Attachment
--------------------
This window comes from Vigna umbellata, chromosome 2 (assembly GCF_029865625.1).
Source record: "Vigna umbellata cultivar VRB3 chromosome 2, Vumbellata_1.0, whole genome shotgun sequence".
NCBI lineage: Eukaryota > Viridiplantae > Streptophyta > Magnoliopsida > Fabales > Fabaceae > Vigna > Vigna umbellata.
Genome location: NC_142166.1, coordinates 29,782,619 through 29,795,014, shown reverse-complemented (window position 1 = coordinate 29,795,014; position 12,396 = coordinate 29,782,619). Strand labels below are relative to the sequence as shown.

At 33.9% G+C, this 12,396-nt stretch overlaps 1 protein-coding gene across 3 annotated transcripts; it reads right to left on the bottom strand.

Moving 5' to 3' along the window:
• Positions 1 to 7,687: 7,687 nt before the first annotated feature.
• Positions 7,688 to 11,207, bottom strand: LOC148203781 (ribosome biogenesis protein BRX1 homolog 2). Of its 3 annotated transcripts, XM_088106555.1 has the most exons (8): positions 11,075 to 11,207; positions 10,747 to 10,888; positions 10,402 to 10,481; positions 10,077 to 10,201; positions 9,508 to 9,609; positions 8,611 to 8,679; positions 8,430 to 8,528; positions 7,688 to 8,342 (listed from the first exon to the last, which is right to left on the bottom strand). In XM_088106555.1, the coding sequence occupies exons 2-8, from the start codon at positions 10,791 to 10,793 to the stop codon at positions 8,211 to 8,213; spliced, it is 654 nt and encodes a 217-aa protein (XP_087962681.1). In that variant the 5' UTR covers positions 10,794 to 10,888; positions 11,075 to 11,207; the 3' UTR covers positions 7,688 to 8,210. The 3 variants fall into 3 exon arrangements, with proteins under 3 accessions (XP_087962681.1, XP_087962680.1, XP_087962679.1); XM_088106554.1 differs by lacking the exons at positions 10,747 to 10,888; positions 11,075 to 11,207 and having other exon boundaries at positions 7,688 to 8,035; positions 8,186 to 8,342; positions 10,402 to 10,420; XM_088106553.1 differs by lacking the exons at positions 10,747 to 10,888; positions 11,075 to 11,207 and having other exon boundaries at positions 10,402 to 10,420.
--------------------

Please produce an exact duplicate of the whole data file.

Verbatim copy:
This window comes from Vigna umbellata, chromosome 2 (assembly GCF_029865625.1).
Source record: "Vigna umbellata cultivar VRB3 chromosome 2, Vumbellata_1.0, whole genome shotgun sequence".
NCBI lineage: Eukaryota > Viridiplantae > Streptophyta > Magnoliopsida > Fabales > Fabaceae > Vigna > Vigna umbellata.
Genome location: NC_142166.1, coordinates 29,782,619 through 29,795,014, shown reverse-complemented (window position 1 = coordinate 29,795,014; position 12,396 = coordinate 29,782,619). Strand labels below are relative to the sequence as shown.

At 33.9% G+C, this 12,396-nt stretch overlaps 1 protein-coding gene across 3 annotated transcripts; it reads right to left on the bottom strand.

Moving 5' to 3' along the window:
• Positions 1 to 7,687: 7,687 nt before the first annotated feature.
• Positions 7,688 to 11,207, bottom strand: LOC148203781 (ribosome biogenesis protein BRX1 homolog 2). Of its 3 annotated transcripts, XM_088106555.1 has the most exons (8): positions 11,075 to 11,207; positions 10,747 to 10,888; positions 10,402 to 10,481; positions 10,077 to 10,201; positions 9,508 to 9,609; positions 8,611 to 8,679; positions 8,430 to 8,528; positions 7,688 to 8,342 (listed from the first exon to the last, which is right to left on the bottom strand). In XM_088106555.1, the coding sequence occupies exons 2-8, from the start codon at positions 10,791 to 10,793 to the stop codon at positions 8,211 to 8,213; spliced, it is 654 nt and encodes a 217-aa protein (XP_087962681.1). In that variant the 5' UTR covers positions 10,794 to 10,888; positions 11,075 to 11,207; the 3' UTR covers positions 7,688 to 8,210. The 3 variants fall into 3 exon arrangements, with proteins under 3 accessions (XP_087962681.1, XP_087962680.1, XP_087962679.1); XM_088106554.1 differs by lacking the exons at positions 10,747 to 10,888; positions 11,075 to 11,207 and having other exon boundaries at positions 7,688 to 8,035; positions 8,186 to 8,342; positions 10,402 to 10,420; XM_088106553.1 differs by lacking the exons at positions 10,747 to 10,888; positions 11,075 to 11,207 and having other exon boundaries at positions 10,402 to 10,420.